The rise of online teaching and the willingness to study online has increased at unprecedented levels. How do we keep demonstrating our professionalism and ensure our classes are fun, productive, and engaging even if when we have no choice but to teach online? Here are nine tips to help:
Make sure every technical aspect of the class is well prepared in advanced
Ensure your mic is working, your screen is clear, you master the different online tools, you have a neutral background and you are online a few moment before your students are due to connect.
Make sure you read the syllabus. What’s the aim of the course? How long will it take to reach the course objectives? Are there any offline resources available which students should know about? The face-to-face syllabus cannot be expected to be followed online ad litteram. What acceptable modifications/adaptation should you consider? Are they approved by the school?
Who doesn’t remember this video? https://www.youtube.com/watch?v=Mh4f9AYRCZY
Children, pets, family members- all need to be prepared to give you the space and time you need for your classes to be taught without interruptions. Maybe lock your door, have some Do Not Disturb posters, or any other measures that can keep you safe from ‘intruders’.
There are so many online resources available for free to anyone interested. Some of them are available here: Free teaching materials. Make sure you research them and find the ones that make the lesson more interesting and engaging. For online games click here: Free printable worksheets for teachers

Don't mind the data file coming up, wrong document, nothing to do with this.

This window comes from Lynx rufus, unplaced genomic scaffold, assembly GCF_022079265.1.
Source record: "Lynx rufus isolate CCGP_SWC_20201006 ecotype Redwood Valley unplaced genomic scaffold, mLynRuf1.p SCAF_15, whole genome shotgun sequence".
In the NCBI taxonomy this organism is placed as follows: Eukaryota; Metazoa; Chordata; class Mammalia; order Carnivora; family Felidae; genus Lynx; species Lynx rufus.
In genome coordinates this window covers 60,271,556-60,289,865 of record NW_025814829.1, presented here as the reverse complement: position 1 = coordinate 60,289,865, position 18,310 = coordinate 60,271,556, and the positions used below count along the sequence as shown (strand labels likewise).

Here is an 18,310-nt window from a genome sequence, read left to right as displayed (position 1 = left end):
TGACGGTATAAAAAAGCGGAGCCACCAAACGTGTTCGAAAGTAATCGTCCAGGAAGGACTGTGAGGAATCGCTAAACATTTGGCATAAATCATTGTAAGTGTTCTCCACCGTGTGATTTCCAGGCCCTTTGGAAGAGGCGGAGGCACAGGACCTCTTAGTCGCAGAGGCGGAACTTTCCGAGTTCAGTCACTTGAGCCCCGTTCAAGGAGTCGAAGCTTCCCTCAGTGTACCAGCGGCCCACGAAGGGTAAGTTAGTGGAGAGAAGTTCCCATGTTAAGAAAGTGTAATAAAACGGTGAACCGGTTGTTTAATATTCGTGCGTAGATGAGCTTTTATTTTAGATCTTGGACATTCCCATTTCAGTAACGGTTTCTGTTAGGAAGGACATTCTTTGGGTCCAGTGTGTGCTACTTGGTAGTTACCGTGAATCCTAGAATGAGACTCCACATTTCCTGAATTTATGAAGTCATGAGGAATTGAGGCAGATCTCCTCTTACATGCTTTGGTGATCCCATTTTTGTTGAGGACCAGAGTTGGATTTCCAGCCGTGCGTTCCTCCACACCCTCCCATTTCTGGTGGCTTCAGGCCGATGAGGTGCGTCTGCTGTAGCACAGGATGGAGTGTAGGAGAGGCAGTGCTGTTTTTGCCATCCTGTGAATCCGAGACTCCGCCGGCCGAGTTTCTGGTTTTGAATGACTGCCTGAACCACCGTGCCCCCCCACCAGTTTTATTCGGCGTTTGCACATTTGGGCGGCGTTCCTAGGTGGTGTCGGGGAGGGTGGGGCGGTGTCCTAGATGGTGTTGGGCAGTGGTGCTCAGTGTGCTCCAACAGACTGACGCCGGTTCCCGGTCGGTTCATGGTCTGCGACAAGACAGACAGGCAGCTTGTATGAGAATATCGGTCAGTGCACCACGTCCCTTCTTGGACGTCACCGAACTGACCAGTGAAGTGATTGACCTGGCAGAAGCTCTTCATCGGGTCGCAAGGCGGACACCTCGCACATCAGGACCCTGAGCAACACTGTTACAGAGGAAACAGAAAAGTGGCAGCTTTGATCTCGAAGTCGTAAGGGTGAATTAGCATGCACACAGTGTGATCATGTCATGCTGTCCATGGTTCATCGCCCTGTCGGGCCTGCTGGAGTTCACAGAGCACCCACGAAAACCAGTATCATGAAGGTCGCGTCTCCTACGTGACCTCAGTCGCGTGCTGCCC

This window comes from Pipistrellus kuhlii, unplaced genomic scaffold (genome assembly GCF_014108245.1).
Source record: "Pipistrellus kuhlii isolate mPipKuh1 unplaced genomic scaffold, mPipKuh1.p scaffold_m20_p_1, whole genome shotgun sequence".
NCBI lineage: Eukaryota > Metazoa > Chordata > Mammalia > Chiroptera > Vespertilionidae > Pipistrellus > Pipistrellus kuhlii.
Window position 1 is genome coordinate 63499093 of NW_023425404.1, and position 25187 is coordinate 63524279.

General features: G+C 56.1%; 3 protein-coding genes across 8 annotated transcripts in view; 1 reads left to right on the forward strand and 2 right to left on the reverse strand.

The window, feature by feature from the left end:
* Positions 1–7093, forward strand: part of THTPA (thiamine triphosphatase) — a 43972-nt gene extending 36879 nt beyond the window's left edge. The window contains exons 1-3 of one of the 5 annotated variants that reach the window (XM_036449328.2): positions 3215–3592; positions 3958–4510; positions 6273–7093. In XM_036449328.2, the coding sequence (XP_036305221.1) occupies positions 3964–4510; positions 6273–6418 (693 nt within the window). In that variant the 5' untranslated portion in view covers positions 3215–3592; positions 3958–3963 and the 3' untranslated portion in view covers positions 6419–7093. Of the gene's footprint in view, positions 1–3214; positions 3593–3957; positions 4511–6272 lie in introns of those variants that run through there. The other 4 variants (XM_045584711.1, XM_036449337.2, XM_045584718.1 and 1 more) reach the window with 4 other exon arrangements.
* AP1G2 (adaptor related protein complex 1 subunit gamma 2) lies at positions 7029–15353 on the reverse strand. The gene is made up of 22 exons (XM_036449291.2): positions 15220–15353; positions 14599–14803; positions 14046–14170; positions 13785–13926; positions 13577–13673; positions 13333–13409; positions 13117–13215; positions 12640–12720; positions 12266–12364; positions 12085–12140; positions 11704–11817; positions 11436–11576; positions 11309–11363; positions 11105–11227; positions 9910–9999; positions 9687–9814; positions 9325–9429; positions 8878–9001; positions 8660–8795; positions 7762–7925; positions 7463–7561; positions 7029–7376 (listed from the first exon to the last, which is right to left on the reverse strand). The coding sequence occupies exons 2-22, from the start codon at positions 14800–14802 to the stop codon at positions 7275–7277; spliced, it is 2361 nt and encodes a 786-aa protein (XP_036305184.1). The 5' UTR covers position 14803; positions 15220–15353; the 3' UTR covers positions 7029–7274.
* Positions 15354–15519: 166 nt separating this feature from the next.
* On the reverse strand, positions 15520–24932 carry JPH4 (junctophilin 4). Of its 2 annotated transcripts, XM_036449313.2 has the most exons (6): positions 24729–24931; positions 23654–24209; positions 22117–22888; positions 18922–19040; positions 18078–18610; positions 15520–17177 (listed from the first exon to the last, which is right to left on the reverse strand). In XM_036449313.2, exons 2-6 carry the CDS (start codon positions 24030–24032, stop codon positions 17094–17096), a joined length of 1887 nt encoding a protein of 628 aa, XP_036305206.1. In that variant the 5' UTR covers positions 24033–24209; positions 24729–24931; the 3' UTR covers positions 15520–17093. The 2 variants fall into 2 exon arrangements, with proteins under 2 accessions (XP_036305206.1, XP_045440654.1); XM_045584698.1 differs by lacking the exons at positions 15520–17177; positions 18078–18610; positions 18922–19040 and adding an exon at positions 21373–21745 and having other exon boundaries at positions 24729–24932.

At times a luxury, but if you get to chance to not reinvent the wheel, take it. Speak to your peers and share ideas, materials and lesson plans to ease each other’s preparation time. If a lesson works well, it’s worth sharing with other students. Conversely, when a topic or exercise just doesn’t work, you want to let your fellow teachers know.
Teaching online can be quite lonely. Watch out for symptoms which might have an effect on your health. Do you know how to take care of your mental health? Does your school have a mental health program for teachers/students who might need it due to the ongoing pandemic, scary news, political and social unrest, etc? Here is a link you might find useful: Teachers wellbeing: schools that care
Although students are online, allow them time to socialise. You can split them into groups for better communication, give them projects which require collaboration and teamwork, or discuss informal topics which are in the group’s interest.
Make sure students know exactly how to communicate with you when they need to do so. Maybe you want to indicate a clear time and days of the week, especially when they are allowed to call or text you.
When teaching online it can be a bit more difficult to understand a student’s mood, how they feel about a topic or the pace of your class. Surveys are a great tool to find out exactly where everyone is and allow you to take either group or individual actions.
Can you think of any other tips we should include here?